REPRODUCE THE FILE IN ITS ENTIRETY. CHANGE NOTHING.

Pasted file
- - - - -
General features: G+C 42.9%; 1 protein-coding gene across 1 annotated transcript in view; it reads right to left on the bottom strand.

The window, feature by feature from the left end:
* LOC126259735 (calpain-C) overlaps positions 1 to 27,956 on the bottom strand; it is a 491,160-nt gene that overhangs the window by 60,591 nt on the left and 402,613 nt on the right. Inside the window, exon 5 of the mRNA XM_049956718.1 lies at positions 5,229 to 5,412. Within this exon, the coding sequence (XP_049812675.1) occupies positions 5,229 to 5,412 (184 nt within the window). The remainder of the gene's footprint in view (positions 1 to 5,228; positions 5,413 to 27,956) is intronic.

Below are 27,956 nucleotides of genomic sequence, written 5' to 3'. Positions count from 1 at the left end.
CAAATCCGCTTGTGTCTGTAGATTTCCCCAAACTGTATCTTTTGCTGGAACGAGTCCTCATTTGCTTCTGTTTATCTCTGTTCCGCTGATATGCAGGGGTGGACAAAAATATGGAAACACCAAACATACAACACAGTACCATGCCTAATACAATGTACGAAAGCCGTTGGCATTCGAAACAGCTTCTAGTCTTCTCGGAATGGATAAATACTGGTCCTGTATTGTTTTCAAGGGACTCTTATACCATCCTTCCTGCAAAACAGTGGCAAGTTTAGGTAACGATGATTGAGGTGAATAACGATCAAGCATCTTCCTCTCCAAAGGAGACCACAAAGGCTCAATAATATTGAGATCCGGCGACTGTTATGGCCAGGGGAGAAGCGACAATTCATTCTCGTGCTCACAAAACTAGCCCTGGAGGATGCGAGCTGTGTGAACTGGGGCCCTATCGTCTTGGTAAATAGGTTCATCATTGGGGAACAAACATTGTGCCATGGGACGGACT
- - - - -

General features: G+C 42.9%; 1 protein-coding gene across 1 annotated transcript in view; it reads right to left on the bottom strand.

The window, feature by feature from the left end:
* LOC126259735 (calpain-C) overlaps positions 1 to 27,956 on the bottom strand; it is a 491,160-nt gene that overhangs the window by 60,591 nt on the left and 402,613 nt on the right. Inside the window, exon 5 of the mRNA XM_049956718.1 lies at positions 5,229 to 5,412. Within this exon, the coding sequence (XP_049812675.1) occupies positions 5,229 to 5,412 (184 nt within the window). The remainder of the gene's footprint in view (positions 1 to 5,228; positions 5,413 to 27,956) is intronic.

Below are 27,956 nucleotides of genomic sequence, written 5' to 3'. Positions count from 1 at the left end.
CAAATCCGCTTGTGTCTGTAGATTTCCCCAAACTGTATCTTTTGCTGGAACGAGTCCTCATTTGCTTCTGTTTATCTCTGTTCCGCTGATATGCAGGGGTGGACAAAAATATGGAAACACCAAACATACAACACAGTACCATGCCTAATACAATGTACGAAAGCCGTTGGCATTCGAAACAGCTTCTAGTCTTCTCGGAATGGATAAATACTGGTCCTGTATTGTTTTCAAGGGACTCTTATACCATCCTTCCTGCAAAACAGTGGCAAGTTTAGGTAACGATGATTGAGGTGAATAACGATCAAGCATCTTCCTCTCCAAAGGAGACCACAAAGGCTCAATAATATTGAGATCCGGCGACTGTTATGGCCAGGGGAGAAGCGACAATTCATTCTCGTGCTCACAAAACTAGCCCTGGAGGATGCGAGCTGTGTGAACTGGGGCCCTATCGTCTTGGTAAATAGGTTCATCATTGGGGAACAAACATTGTGCCATGGGACGGACT